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Andy Hayter

00 rtr Models with potential to be used on pre-grouping layouts

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I could make an exact copy of your layout then, but set 50-60 years earlier. If they appeared next to each other at an exhibition, it would be interesting to see how many people recognised my single track broad gauge line as being the same location!

 

That is a very good point!

 

If I modelled the location in, say, 1929, it would look very different from 1935.  The location changed, but would still be recognisable, but the stock would give the piece a different flavour.

 

Now look to the date range of pre-Grouping, which, as you note, allows things to be very different from one possible date for a layout setting to another.

 

Even without changing the date, variety can be achieved.

 

Let us say that I purchase a Hornby H Class and Bachmann Birdcages in due course, in SE&CR livery, intent upon portraying the SE&CR in the years before the Great War.  I give this example as it is likely to prove to be the first RTR standard gauge pre-Grouping train to modern standards.

 

I could run this round my Code 100 circuit in Metcalfeville.  Or, I could build a 'what if' or fictional SECR branch scheme, with characteristic SE&CR style structures, signals, etc.  Goods services provided by a Bachmann C. With the RTR releases and some wagon kits, I'd have a nice little themed layout.  I could leave it there.  I might find I am one of a number of Kentish Ashburtons, but never mind that.

 

Or, I could think about what would be representative and prototypical for the period in a given real or fictional location. I am still within the, say, 1912-1914 timeframe that the RTR releases might support, but soon, I would realise that I needed other things. 

 

Perhaps I will add a P Class (resin and white-metal kits available  - ask Gary) to my branch line. Or,  I might intensify my suburban service with a SE Finecast R1.   If considering fast, mainline, services I might need South Eastern Finecast D and E Class locomotives.  I might want an O1 from Golden Arrow to help with the increased goods traffic.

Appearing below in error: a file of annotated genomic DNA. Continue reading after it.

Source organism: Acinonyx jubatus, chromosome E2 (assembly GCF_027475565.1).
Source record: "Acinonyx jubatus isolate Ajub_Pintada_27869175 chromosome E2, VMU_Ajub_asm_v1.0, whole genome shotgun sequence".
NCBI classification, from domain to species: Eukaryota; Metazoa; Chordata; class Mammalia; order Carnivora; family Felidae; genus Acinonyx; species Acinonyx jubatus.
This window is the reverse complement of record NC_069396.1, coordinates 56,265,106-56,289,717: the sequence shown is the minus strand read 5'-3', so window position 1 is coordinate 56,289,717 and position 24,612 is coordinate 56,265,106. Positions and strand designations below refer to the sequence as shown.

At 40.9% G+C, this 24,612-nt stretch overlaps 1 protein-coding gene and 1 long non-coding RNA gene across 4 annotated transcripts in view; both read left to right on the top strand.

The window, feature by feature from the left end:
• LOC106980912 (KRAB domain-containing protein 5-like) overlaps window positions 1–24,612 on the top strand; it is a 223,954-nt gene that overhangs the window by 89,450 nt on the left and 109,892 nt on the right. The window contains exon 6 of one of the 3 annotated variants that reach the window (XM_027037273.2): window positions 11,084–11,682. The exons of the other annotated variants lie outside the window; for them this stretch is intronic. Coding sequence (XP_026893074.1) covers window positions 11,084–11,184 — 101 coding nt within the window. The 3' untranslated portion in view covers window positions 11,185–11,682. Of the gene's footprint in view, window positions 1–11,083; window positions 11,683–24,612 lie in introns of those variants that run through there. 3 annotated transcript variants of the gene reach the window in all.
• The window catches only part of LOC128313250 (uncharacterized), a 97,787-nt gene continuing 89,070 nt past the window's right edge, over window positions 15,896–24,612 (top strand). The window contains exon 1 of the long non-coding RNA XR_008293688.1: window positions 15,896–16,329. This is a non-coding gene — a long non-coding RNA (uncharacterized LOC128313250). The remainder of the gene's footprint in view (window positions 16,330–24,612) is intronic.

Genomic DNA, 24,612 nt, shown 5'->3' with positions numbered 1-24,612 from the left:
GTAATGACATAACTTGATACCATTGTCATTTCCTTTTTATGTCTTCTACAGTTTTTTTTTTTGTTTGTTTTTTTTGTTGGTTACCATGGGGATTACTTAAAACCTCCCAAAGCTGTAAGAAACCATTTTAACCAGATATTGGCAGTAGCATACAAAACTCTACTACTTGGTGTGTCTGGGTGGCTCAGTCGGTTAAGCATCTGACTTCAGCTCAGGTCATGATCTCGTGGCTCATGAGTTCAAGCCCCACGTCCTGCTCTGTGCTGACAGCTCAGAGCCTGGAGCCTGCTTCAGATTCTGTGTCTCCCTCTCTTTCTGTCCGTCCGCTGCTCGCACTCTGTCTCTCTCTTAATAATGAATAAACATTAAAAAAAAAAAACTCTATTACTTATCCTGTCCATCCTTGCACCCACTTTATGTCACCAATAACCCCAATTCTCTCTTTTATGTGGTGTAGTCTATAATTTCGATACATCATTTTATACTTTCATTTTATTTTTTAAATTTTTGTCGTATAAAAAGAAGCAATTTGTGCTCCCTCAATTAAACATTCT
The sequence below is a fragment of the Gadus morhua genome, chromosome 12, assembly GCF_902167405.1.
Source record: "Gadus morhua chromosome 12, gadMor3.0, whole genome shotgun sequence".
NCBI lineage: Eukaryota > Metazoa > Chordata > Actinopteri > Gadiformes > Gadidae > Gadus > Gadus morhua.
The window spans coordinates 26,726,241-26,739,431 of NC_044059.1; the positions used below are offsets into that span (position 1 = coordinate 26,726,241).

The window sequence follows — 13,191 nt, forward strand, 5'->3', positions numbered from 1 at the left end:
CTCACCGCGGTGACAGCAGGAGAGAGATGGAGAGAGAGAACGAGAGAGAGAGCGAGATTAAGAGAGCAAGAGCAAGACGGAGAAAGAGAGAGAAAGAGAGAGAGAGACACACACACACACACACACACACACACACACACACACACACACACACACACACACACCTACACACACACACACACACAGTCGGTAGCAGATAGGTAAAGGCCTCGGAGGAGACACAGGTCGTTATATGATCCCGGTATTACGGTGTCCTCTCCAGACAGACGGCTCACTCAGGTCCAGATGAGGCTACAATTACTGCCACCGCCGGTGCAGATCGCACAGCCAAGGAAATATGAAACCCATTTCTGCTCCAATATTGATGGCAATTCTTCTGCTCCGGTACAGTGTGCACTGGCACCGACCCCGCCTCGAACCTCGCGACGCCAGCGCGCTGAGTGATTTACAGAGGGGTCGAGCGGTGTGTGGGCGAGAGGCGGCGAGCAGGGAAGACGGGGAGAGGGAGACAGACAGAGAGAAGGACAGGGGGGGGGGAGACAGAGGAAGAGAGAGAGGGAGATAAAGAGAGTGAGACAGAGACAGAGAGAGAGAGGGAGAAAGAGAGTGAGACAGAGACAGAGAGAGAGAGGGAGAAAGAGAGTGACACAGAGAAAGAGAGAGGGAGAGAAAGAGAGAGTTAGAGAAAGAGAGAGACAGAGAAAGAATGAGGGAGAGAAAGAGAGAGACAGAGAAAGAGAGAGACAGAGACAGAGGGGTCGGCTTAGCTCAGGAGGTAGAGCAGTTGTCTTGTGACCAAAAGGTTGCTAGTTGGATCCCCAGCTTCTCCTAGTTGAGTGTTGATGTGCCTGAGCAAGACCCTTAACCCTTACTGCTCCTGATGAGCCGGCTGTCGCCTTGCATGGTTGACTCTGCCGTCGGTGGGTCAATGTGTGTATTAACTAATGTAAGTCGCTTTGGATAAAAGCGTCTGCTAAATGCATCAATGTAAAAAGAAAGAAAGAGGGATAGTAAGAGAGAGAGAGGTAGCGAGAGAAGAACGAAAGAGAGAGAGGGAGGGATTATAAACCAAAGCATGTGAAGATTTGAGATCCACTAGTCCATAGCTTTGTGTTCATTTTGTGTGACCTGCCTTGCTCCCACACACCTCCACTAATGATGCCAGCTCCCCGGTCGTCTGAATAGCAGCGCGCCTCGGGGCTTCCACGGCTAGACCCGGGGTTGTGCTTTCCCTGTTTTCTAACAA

I would realise that other coaches were needed to make representative services.  That might include the precursors of the Bachmann coaches; 50' and 54' 3-Sets.  I have thus added variety already, in coach lengths and style, because I have introduced 'Ashford Gothic'. 

 

Next I think that, well, the SE&CR ran a lot of sets, but they were not all modern, uniform 3-Sets.  What about making up one or 2 other known sets using SE&CR, SER and LCDR coaches?  More variety.

 

Next I think about boat train stock, and the very distinctive look I'll lend my layout by including Gilbert cars.

 

So, the locomotives and a couple of Bachmann 3-sets get me off to a flying start.  In the end, they might represent no more than 20-30% of what I run on the layout, but that is still a significant contribution, and it enabled me to make a start.  In terms of everything I add, I choose the prototype, the combination of elements, the particular locomotive and condition I want.  Individually unique models, part of a unique combination of RTR, modified RTR, kit and scratch-built items.

 

Add to this a well-observed rendering of some SE&CR infrastructure and distinctive line-side secenary 

 

In what sense is the result likely to look like every other SE&CR layout set 1912-1914?

Edited by Edwardian
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So, the locomotives and a couple of Bachmann 3-sets get me off to a flying start.  In the end, they might represent no more than 20-30% of what I run on the layout, but that is still a significant contribution, and it enabled me to make a start.  In terms of everything I add, I choose the prototype, the combination of elements, the particular locomotive and condition I want.  Individually unique models, part of a unique combination of RTR, modified RTR, kit and scratch-built items.